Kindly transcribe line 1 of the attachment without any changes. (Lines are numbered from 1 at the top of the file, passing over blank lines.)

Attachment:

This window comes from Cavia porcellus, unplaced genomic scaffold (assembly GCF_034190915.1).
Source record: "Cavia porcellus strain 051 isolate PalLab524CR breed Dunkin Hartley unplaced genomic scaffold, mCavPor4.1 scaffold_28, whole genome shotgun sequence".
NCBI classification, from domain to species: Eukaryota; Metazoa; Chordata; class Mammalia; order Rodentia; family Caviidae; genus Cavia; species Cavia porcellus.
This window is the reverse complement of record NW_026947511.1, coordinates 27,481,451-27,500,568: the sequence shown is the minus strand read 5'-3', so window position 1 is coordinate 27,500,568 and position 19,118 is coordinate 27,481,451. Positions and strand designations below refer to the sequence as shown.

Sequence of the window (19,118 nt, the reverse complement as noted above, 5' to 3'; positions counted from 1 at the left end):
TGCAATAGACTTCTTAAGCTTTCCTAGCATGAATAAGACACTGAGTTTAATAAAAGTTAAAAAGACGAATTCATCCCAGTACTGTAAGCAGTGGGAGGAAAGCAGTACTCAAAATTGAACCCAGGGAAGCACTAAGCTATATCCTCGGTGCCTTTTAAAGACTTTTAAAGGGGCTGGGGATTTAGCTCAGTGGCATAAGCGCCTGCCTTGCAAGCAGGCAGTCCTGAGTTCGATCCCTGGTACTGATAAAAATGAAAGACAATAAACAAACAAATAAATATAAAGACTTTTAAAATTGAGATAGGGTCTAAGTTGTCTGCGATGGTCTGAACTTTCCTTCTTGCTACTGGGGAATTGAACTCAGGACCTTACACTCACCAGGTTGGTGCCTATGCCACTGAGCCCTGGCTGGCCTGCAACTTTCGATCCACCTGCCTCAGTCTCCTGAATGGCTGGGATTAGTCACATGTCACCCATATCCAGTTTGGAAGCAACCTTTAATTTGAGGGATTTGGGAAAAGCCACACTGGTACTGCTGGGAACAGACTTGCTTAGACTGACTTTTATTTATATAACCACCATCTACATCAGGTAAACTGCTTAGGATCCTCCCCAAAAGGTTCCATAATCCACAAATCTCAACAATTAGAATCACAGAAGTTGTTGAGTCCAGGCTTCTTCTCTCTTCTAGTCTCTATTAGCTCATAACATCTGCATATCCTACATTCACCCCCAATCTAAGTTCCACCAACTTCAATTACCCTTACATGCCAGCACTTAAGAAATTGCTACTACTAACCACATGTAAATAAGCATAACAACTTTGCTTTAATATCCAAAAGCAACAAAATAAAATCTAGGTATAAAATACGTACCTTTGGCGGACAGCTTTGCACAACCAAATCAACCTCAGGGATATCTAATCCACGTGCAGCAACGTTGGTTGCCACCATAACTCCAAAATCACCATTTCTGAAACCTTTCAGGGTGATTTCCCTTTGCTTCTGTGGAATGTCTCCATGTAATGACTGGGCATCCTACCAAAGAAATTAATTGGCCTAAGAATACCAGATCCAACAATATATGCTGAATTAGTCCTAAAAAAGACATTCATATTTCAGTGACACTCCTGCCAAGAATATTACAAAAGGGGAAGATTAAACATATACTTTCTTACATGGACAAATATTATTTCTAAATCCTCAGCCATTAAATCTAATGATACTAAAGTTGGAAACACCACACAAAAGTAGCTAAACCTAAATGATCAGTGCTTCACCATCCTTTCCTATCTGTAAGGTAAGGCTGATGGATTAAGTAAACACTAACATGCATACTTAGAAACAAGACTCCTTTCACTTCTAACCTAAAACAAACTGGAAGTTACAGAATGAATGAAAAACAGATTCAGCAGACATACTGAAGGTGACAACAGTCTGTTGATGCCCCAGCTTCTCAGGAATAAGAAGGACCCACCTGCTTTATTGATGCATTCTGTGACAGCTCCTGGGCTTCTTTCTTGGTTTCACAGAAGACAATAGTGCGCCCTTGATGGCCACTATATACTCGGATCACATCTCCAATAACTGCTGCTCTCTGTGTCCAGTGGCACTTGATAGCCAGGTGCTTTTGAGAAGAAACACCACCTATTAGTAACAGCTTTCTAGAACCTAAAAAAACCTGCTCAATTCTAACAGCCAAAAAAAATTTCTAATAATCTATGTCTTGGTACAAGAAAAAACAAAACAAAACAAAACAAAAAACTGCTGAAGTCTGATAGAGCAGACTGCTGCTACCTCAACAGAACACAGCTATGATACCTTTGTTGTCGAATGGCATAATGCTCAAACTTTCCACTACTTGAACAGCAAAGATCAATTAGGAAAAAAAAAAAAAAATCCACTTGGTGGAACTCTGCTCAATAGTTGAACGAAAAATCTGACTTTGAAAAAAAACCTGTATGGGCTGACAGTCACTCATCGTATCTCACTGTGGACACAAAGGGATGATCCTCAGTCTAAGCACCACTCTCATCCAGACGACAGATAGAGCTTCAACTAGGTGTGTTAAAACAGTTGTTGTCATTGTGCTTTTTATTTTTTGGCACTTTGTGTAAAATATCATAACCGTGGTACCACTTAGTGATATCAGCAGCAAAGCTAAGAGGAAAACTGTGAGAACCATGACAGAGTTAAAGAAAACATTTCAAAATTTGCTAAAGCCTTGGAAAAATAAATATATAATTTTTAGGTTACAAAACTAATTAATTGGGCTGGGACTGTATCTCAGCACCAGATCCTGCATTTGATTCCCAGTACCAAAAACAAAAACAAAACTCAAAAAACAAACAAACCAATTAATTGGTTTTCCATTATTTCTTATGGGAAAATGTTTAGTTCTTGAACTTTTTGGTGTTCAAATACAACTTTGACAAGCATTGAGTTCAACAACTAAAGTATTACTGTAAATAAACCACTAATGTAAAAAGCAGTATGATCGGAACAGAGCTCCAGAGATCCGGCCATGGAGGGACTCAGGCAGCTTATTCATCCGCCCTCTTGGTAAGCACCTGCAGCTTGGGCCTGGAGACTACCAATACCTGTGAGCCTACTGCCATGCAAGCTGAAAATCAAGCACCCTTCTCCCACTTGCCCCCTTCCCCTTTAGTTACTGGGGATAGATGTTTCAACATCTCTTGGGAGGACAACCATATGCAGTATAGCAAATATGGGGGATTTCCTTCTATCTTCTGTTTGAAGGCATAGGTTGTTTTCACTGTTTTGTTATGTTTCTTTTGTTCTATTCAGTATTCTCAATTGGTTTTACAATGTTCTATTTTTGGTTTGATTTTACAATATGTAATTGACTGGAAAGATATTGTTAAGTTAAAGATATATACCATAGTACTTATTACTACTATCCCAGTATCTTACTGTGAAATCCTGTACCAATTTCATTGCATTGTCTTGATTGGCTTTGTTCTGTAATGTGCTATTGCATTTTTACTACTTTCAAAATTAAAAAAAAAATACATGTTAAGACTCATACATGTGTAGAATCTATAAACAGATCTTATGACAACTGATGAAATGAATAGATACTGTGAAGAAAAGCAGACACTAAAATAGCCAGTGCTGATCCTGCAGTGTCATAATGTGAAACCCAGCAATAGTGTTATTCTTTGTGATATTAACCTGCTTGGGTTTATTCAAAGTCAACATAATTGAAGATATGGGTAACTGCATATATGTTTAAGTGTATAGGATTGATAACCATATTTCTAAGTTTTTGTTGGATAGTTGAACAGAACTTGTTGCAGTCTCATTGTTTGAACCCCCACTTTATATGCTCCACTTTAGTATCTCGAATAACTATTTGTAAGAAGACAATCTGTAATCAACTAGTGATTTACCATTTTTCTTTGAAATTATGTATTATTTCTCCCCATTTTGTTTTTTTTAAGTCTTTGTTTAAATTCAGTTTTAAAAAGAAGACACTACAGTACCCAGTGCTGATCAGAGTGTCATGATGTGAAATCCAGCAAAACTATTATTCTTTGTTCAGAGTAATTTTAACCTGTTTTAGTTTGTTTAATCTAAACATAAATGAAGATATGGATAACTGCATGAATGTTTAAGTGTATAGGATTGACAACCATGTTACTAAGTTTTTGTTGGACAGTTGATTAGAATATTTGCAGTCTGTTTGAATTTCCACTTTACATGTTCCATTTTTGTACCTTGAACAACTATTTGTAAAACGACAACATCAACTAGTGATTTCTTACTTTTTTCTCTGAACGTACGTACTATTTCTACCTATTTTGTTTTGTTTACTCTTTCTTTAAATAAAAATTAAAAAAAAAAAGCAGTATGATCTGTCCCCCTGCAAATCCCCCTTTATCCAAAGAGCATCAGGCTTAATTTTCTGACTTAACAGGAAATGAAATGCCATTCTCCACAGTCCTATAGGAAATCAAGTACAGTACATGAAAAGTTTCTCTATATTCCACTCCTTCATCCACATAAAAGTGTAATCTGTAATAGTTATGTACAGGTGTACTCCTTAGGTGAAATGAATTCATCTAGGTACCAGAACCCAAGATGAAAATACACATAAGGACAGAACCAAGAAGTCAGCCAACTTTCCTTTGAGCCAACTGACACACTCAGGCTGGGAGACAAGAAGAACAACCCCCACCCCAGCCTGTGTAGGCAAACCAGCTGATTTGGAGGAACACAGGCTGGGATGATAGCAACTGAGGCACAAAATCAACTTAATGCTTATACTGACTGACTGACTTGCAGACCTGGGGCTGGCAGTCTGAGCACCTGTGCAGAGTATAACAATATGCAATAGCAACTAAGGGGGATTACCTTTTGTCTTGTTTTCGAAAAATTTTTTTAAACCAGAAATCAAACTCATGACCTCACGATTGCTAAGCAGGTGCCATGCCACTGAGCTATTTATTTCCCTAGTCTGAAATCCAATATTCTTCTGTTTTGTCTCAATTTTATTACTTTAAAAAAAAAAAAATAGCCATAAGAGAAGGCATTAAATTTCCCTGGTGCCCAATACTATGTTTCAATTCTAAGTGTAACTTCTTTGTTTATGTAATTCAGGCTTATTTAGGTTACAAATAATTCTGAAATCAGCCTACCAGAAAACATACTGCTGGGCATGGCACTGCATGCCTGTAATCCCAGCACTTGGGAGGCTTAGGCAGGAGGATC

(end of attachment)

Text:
This window comes from Cavia porcellus, unplaced genomic scaffold (assembly GCF_034190915.1).